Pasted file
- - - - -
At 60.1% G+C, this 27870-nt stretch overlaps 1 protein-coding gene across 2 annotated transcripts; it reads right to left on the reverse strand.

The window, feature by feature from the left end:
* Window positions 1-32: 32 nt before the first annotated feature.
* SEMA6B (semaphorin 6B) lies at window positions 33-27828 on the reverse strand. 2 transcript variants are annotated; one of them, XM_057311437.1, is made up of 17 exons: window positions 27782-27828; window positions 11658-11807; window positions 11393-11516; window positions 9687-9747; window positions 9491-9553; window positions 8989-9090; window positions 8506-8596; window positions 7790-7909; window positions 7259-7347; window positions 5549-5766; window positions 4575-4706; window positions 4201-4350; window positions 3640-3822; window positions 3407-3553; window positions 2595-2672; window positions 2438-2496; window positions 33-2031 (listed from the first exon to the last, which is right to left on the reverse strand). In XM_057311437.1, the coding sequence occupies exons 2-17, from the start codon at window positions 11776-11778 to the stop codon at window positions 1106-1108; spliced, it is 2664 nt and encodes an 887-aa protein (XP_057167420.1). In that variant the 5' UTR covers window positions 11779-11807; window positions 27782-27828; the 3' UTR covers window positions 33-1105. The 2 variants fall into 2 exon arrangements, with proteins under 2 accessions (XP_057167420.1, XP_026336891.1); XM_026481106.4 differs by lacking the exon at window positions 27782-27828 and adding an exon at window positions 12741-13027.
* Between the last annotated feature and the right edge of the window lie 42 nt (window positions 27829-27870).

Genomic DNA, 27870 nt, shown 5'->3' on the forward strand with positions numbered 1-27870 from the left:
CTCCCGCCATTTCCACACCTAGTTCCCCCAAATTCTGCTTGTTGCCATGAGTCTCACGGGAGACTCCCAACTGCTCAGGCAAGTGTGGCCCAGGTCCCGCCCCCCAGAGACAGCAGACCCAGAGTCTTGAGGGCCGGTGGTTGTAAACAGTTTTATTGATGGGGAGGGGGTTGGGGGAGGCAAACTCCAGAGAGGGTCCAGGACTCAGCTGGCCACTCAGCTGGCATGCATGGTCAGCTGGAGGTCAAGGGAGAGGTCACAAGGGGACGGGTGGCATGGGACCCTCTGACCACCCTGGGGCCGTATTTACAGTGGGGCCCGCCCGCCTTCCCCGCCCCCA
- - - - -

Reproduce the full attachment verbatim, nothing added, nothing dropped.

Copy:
At 60.1% G+C, this 27870-nt stretch overlaps 1 protein-coding gene across 2 annotated transcripts; it reads right to left on the reverse strand.

The window, feature by feature from the left end:
* Window positions 1-32: 32 nt before the first annotated feature.
* SEMA6B (semaphorin 6B) lies at window positions 33-27828 on the reverse strand. 2 transcript variants are annotated; one of them, XM_057311437.1, is made up of 17 exons: window positions 27782-27828; window positions 11658-11807; window positions 11393-11516; window positions 9687-9747; window positions 9491-9553; window positions 8989-9090; window positions 8506-8596; window positions 7790-7909; window positions 7259-7347; window positions 5549-5766; window positions 4575-4706; window positions 4201-4350; window positions 3640-3822; window positions 3407-3553; window positions 2595-2672; window positions 2438-2496; window positions 33-2031 (listed from the first exon to the last, which is right to left on the reverse strand). In XM_057311437.1, the coding sequence occupies exons 2-17, from the start codon at window positions 11776-11778 to the stop codon at window positions 1106-1108; spliced, it is 2664 nt and encodes an 887-aa protein (XP_057167420.1). In that variant the 5' UTR covers window positions 11779-11807; window positions 27782-27828; the 3' UTR covers window positions 33-1105. The 2 variants fall into 2 exon arrangements, with proteins under 2 accessions (XP_057167420.1, XP_026336891.1); XM_026481106.4 differs by lacking the exon at window positions 27782-27828 and adding an exon at window positions 12741-13027.
* Between the last annotated feature and the right edge of the window lie 42 nt (window positions 27829-27870).

Genomic DNA, 27870 nt, shown 5'->3' on the forward strand with positions numbered 1-27870 from the left:
CTCCCGCCATTTCCACACCTAGTTCCCCCAAATTCTGCTTGTTGCCATGAGTCTCACGGGAGACTCCCAACTGCTCAGGCAAGTGTGGCCCAGGTCCCGCCCCCCAGAGACAGCAGACCCAGAGTCTTGAGGGCCGGTGGTTGTAAACAGTTTTATTGATGGGGAGGGGGTTGGGGGAGGCAAACTCCAGAGAGGGTCCAGGACTCAGCTGGCCACTCAGCTGGCATGCATGGTCAGCTGGAGGTCAAGGGAGAGGTCACAAGGGGACGGGTGGCATGGGACCCTCTGACCACCCTGGGGCCGTATTTACAGTGGGGCCCGCCCGCCTTCCCCGCCCCCA